- The Washington Times - Wednesday, May 16, 2007

“Celebrate John Wayne’s 100th birthday” recommends the cover of a current catalog devoted to movies on home video. Items therein range from single titles to bargain packages of two, four, five, seven, eight, 14 and 23 titles. The most voluminous set, which presumes to call itself “The Ultimate John Wayne Film Collection,” specializes in ephemera, dredging up 20 of the B Westerns that defined the star’s career in the 1930s and adding a trio of serials that refuse to vanish almost 75 years after they were made. All for a price $20 — that averages less than a dollar a forgotten title, recalling the typical admission price of 50 or 60 years ago.

Turner Classic Movies will be in on the celebration in an ambitious way, reviving about three dozen Wayne features in the five days prior to the May 26 birthday itself. The American Film Institute Silver Theatre began its salute last weekend, with a revival of Raoul Walsh’s 70 mm epic of 1930, “The Big Trail.” Nine other familiar Wayne titles will join the AFI Silver repertory between now and July 4.

Cast as the scout for a wagon train in “The Big Trail,” Mr. Wayne was a beautiful camera subject at the age of 22. Though uncertain as an actor, he was a self-evident photogenic asset to the medium, which responded to his lean and engaging promise by discounting it for the next several years. The unmerited box-office failure of “The Big Trail” exiled the young and newly christened John Wayne to a prolonged apprenticeship in low-budget Westerns and action melodramas. (He was born Marion Morrison in Winterset, Iowa, the county seat of Madison County, later renowned in best-seller lore as the site of picturesque covered bridges. He was known as Duke Morrison from about the age of 9, while growing up in Glendale, Calif.)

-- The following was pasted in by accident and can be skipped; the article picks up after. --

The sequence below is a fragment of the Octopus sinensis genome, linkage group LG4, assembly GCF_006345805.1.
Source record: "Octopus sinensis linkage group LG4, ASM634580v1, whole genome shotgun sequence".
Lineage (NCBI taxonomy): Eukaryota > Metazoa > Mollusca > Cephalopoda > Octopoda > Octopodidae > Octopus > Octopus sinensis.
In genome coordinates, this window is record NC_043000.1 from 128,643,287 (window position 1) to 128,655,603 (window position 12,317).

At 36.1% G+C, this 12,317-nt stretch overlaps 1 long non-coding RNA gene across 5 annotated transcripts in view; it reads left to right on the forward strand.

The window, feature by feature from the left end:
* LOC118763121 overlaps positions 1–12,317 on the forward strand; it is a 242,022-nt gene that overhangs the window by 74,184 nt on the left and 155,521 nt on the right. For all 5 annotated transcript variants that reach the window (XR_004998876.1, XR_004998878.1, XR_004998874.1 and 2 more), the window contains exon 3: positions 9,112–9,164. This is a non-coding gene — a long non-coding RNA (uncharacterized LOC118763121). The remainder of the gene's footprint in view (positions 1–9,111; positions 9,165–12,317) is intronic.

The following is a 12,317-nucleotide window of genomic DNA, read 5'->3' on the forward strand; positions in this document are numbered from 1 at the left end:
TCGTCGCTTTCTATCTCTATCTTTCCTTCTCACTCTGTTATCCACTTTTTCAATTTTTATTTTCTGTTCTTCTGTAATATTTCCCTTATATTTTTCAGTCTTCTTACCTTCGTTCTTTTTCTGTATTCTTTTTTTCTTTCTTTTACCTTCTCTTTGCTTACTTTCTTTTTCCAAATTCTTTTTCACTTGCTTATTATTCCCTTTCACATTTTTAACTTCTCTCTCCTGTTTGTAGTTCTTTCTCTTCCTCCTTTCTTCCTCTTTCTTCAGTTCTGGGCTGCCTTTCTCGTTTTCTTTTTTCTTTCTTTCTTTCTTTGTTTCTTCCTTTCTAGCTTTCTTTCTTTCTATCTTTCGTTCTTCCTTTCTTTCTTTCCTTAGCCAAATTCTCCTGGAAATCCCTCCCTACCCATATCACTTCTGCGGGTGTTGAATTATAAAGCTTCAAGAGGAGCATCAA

Recalling the early phase of his film acting career years later, Mr. Wayne commented, “I’ve been in more bad pictures than just about anyone in the business. But it doesn’t matter. As long as you project yourself, and you’re not mean or petty, the public will forgive you.”

In all likelihood, a loyal Western public would have stood by John Wayne indefinitely, right into the television era, which also welcomed William Boyd, Gene Autry and Roy Rogers as popular transplants from big to small screen.

Curiously, Mr. Wayne was rescued for major stardom by one of his earliest bosses, director John Ford, who began employing Duke Morrison as a prop man, stuntman and bit player in the late 1920s, after a shoulder injury interrupted a promising football career at the University of Southern California.

Mr. Wayne’s biography parallels the evolution of the movie industry in several respects: the migration to Southern California from the East and Midwest, boyhood proximity to early movie studios and influences, athletics and behind-the-scenes jobs as an unwitting preparation for an acting career, the progression from B-movie staples to prestige productions, the emergence of popular actors as producers or directors after the decline of the studio system. It was Duke Morrison’s fate to grow up literally next door to Hollywood. Meanwhile, Hollywood experienced a maturation and then aging process that resembled John Wayne’s.